Twist Regulates Cadherin-Mediated Differentiation and Fusion of Human Trophoblastic Cells

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The formation of the multinucleated syncytiotrophoblast of the human placenta by the terminal differentiation and fusion of mononucleate cytotrophoblasts is a critical step in pregnancy. Previous studies have demonstrated that this cellular event is dependent on a progressive decrease in the levels of the cell-adhesion molecule, E-cadherin.


The aim of the study was to examine the role of Twist, a transcription factor identified as a key repressor of E-cadherin expression, in the differentiation of human trophoblastic cells.


The expression of Twist or E-cadherin were first examined in first-trimester chorionic villi by immunohistochemistry. Gain- or loss-of-function studies on Twist were then performed in BeWo choriocarcinoma cells. The presence or absence of multinucleated syncytium was confirmed by indirect immunofluorescence using antibodies directed against Twist, E-cadherin, or desmoplakin, a cellular marker of mononucleate cytotrophoblasts.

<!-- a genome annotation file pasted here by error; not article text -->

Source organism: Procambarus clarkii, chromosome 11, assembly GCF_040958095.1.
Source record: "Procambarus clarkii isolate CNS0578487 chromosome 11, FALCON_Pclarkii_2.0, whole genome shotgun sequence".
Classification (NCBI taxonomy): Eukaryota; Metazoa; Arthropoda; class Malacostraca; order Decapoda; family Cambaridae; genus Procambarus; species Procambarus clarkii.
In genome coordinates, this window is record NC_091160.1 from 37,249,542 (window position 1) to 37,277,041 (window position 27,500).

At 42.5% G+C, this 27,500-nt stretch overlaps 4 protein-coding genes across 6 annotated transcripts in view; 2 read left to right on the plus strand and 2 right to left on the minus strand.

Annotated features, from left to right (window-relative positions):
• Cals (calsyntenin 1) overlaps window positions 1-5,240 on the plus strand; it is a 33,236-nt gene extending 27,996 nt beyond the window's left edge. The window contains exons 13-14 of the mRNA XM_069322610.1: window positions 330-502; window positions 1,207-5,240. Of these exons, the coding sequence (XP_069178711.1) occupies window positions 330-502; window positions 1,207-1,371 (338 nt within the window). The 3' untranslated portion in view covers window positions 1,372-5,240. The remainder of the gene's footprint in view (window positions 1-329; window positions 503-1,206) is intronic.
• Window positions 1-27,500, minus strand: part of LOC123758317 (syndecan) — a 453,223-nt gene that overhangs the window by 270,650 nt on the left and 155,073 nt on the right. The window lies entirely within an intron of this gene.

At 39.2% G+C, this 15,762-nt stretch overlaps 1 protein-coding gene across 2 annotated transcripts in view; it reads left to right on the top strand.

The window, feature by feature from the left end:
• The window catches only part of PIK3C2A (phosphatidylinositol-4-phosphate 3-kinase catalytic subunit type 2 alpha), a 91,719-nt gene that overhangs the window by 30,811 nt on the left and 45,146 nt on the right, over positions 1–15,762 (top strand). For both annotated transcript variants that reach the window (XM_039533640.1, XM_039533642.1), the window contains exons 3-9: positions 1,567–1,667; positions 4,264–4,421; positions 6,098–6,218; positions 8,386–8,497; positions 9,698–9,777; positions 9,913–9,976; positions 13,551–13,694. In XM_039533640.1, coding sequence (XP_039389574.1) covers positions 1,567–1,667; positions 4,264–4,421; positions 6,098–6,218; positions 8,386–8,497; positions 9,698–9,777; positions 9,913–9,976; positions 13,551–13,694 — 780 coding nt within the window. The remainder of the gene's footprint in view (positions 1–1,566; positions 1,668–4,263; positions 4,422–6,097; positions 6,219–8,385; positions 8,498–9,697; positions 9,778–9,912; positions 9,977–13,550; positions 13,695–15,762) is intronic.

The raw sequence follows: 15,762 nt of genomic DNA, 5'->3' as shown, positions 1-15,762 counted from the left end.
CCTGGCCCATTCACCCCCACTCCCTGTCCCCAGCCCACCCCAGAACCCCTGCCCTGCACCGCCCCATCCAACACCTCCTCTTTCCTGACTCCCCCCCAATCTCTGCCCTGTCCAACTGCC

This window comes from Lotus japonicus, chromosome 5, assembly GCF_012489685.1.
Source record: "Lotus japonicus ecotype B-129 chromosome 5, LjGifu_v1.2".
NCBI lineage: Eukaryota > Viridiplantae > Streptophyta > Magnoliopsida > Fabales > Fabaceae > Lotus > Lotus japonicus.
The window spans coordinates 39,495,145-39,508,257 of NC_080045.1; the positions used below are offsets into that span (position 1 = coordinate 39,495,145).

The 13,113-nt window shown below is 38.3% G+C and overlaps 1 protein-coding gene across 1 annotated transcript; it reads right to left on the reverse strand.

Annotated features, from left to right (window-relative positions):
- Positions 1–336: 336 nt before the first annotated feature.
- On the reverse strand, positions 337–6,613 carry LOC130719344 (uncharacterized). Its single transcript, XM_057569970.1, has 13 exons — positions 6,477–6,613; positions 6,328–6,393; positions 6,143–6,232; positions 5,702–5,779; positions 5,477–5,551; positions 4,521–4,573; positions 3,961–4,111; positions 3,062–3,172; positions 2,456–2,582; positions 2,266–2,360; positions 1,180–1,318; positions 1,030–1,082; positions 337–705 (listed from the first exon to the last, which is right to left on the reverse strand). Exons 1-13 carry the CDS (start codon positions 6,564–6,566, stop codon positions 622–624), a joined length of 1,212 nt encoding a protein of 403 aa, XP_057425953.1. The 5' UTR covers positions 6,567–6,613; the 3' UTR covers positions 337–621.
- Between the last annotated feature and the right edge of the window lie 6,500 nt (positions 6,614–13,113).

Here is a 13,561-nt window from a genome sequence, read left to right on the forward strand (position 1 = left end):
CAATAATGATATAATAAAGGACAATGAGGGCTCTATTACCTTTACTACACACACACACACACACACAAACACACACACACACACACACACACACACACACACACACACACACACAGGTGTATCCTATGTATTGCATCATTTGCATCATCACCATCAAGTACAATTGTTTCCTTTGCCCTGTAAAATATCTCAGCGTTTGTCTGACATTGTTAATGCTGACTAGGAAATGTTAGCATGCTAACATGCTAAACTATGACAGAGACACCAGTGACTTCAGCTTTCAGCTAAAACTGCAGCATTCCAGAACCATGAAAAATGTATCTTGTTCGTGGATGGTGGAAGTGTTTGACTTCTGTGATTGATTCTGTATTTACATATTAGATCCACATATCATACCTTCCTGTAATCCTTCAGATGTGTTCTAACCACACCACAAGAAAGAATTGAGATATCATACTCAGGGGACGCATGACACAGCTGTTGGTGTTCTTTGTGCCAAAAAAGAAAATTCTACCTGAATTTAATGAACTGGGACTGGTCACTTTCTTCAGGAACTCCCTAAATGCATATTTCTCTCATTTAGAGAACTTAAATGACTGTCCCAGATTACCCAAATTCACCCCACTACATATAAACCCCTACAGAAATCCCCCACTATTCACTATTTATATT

The formation of multinucleated syncytium was associated with increased Twist and a decreased E-cadherin expression. Similarly, exogenous expression of Twist resulted in a continuous and progressive decrease in E-cadherin expression and the subsequent formation of syncytium in BeWo cells maintained under normal culture conditions. In contrast, small interfering RNA specific for Twist inhibited 8-Br-cAMP (8-bromoadenosine 3′,5′-cyclic monophosphate)-mediated differentiation and fusion of over time in culture.


Twist is an upstream regulator of the E-cadherin-mediated terminal differentiation and fusion in a human trophoblastic cell line in vitro.

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